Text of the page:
1. Describe yourself and what you do?

I am Lee Meng Hui, a father of two, a trained civil engineer who turned into an education entrepreneur 17 years ago. I run the Yen’s Academy learning centre at Bishan.

2. Is there a story behind WHY you do what you do? To what extent have your talents/passions led you in any way to do what you do today?

I was giving ad-hoc academic support to people around me and found that I enjoyed what I did. I realised that I seems to be able to explain complicated things in simpler ways that most people can understand better.  I felt very happy when I see students doing well, not just academically but when they become motivated in learning. I wanted students to have fun whilst learning and still achieve results. Yen is the name of my then girlfriend, now wife. I started the centre using her name to push myself to make it work!

3. Share with us what you were like as a student and how school was like for you. In retrospect, how do you think that played a part in what you do now and who you have become?

I enjoyed school when I was a student. I was studying at The Chinese High School (now Hwa Chong Institution) and the school left lasting impressions on me to continuously strive for excellence. I studied civil engineering at NTU and became an engineer with a Japanese company. I found that my passion was in teaching so I started my own centre in 2002 to inspire students to push themselves to excellence as well.

4. How do you reinvent yourself? What motivates you?

I believe in trying new and innovative ideas. Two years ago, we were the first to pilot the use of Singapore most popular Math portal, KooBits at our centre. We became a partner of KooBits and also started to use other technology such as NewsEd by SPH and Kahoots! to make learning more fun yet effective. We teamed up with Ignium Academy to strengthen our strategic position in this market. We also started working with likeminded companies that are innovative to be more creative at targeting parents, such as The Flying Cape. Last year, we conducted parents talks on Learning in the 21stCentury with The Flying Cape and Kiasu Parents.

5. What’s the best piece of advice you ever received or given? Or Share ONE life lesson and how it changed the way you approached life.

I am blessed to have received support during my own learning journey. I am especially grateful to my alma mater, The Chinese High School. A huge factor that enabled me to complete my O levels as the first independent school cohort at The Chinese High School was because my brother and I were allowed to pay highly subsidised fees throughout our secondary school years. Without this additional support, I am doubtful that we would have been able to afford the school fees which was much higher than the usual fees.

I’ve always believed that it is important to give back to the community, and it was only recently, while chatting with my partner, that I realised this is the 15th year Yen’s is providing free tuition for students from families seeking financial support. We are thankful to have the opportunity to work together with Residential Committees and recently Singapore Children Society to extend our reach further to more families and I am grateful for the opportunity to pay it forward.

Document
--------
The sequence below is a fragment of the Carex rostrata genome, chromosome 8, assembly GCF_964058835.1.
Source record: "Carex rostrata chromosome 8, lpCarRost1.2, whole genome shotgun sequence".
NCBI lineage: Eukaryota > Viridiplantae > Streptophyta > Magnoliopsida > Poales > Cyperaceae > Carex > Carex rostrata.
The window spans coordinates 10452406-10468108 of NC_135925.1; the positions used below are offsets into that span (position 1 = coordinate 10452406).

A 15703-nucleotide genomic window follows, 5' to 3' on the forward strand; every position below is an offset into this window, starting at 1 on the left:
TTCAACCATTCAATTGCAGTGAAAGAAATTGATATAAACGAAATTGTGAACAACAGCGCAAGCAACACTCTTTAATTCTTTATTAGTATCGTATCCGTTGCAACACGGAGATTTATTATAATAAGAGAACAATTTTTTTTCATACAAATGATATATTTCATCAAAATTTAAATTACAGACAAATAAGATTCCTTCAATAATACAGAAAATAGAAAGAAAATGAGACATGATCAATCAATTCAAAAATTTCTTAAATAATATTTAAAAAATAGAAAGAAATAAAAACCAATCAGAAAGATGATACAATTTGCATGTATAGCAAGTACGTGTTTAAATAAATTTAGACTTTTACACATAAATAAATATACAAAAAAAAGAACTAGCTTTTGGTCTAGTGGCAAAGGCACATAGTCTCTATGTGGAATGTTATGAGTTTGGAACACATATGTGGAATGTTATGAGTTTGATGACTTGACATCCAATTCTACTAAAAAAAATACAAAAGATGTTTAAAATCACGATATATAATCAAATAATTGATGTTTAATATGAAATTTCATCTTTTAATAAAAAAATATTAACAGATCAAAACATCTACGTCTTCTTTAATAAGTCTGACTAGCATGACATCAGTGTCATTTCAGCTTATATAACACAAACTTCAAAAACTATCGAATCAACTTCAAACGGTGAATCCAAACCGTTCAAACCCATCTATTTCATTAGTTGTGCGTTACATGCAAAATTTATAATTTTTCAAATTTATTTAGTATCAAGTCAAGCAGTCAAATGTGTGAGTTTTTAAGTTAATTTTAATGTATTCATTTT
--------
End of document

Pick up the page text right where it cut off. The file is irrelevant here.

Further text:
Though the amount that we absorb through these free classes is relatively small, we are positive that our action has benefited some students over the years.

Yen’s and our partners are determined to continue to do what we can to support students who truly want to learn. Education is every child’s birthright and financial limitations should never get in the way.

6. The future-ready educator should…

Inspire students to bring out the best in themselves.

7. What have you just learnt recently that blew you away?

I’d recently attended a personal development course and learnt a very simple but powerful lesson: 

Be present. We have become so accustomed to sacrificing the present for the sake of the future that we regard the present moment as a burden that just needs to be tolerated until that one day when our bright future arrives. Because of this mindset, we have overlooked the importance of enjoying the journey because our only focus is the pot of gold at the end of the rainbow. 

Yes, the future is important. But it is also equally important to live in the present and enjoy the moment. Give every day a fighting chance to become the most beautiful day of your life. You will never have today again so you must make it count.

8. How do you hope your business might do its part to transform or add value to the educational scene in Singapore?

We are pioneering ways to be more creative and effective in the use of technology to support learning. The best part of our work is when we see children doing well and become confident contributors to society.